It’s a tragedy that more than 35 million people in this country alone—12 million of those children—often go to bed hungry and wake up each morning unsure of where their next meal is coming from. I join the good people of Feeding America in the hope that our efforts can bring some food security to people in need during this holiday season.”

On July 23, 2009, Kristie Buble (no relation to Michael), a police officer in Long Branch, New Jersey, picked Bob Dylan off the street because residents had complained about an old homeless man walking around in the pouring rain and peering into the windows of a vacant home.

Ever the chameleon, Bob Dylan changes colour at a Polo Shirt Convention.
Ever the chameleon, Bob Dylan changes colour at a Polo Shirt Convention.

In 1978, when I was a kid of 15, Bob Dylan was my hero.

In truth, I became obsessed by him. I used to try to walk like him, dress like him, act like him – or at least the image of him I created from books, interviews and film clips.

Dylan’s music has been playing throughout my life. It has been in the background through divorces, bereavements, personal struggles – as well as travels, romances, triumphs and various joyful events.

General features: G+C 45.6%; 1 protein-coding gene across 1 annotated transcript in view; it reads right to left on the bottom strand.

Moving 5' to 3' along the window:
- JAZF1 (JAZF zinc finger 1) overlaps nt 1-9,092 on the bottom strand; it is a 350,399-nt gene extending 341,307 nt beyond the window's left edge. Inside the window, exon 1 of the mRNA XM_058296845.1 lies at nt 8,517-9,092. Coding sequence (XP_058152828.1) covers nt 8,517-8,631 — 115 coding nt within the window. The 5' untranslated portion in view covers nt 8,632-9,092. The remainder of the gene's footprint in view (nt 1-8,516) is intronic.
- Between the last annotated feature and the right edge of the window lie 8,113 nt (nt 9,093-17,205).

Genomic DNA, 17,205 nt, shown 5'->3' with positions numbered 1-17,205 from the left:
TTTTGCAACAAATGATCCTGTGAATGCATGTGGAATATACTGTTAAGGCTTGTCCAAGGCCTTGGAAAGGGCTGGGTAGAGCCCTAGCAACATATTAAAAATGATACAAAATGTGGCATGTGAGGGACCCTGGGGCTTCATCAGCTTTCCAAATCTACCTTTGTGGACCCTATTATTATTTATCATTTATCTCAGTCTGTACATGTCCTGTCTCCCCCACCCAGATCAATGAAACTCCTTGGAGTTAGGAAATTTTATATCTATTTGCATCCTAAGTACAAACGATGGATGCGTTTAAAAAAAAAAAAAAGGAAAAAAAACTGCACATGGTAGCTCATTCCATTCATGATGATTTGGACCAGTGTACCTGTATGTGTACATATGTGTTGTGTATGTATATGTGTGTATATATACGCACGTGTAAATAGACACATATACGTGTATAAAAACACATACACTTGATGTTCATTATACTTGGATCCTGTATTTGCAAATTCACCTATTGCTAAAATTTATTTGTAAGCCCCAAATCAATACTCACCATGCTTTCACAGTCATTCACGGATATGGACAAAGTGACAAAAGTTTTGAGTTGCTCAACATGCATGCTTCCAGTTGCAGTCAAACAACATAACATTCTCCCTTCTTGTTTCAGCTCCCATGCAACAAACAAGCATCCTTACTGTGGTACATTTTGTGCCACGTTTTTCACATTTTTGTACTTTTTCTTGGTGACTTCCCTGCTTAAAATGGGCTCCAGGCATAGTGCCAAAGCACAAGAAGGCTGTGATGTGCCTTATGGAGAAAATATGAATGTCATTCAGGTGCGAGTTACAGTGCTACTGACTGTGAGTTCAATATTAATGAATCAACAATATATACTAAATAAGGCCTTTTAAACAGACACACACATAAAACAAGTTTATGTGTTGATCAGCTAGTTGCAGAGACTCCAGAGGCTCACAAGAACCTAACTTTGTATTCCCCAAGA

I have been lucky enough to see him in concert quite a few times, most recently at the Royal Albert Hall in London.

My record collection contains every album he has ever officially released. The same is true for Leonard Cohen, Millie Jackson, Tom Waits and Bonnie ‘Prince’ Billy, but Dylan is different, somehow. His songs affected me very deeply when I was young, and that affection has grown. He’s a fascinating guy.

The fact that I love the guy’s music, doesn’t mean I should hold him accountable for my expectations, morality or beliefs.

Dylan has adamantly never bought in to anything, as far as I can see, and so the whole notion of him selling out is a nonsense. He is a hard-working musician who sells his music to people who want to buy it. His responsibility to his audience ends there.

He cannot live up to or accept any moral or political ideals that people attach to him. That is a wholly unreasonable demand.

From the very beginning, he has refused to accept the various titles he has been burdened with – leader, Sixties protest singer, folksinger, Born Again Christian, spokesman, idol, prophet, sage or seer.

Neil Young once said that Dylan was “a reflection and extension of the history of American music.

I think I would agree with that.

Bob Dylan is a great musician, end of story.

“Half of the people can be part right all of the time,

Some of the people can be all right part of the time.

But all the people can’t be all right all the time

I think Abraham Lincoln said that.

I’ll let you be in my dreams if I can be in yours.

I said that.”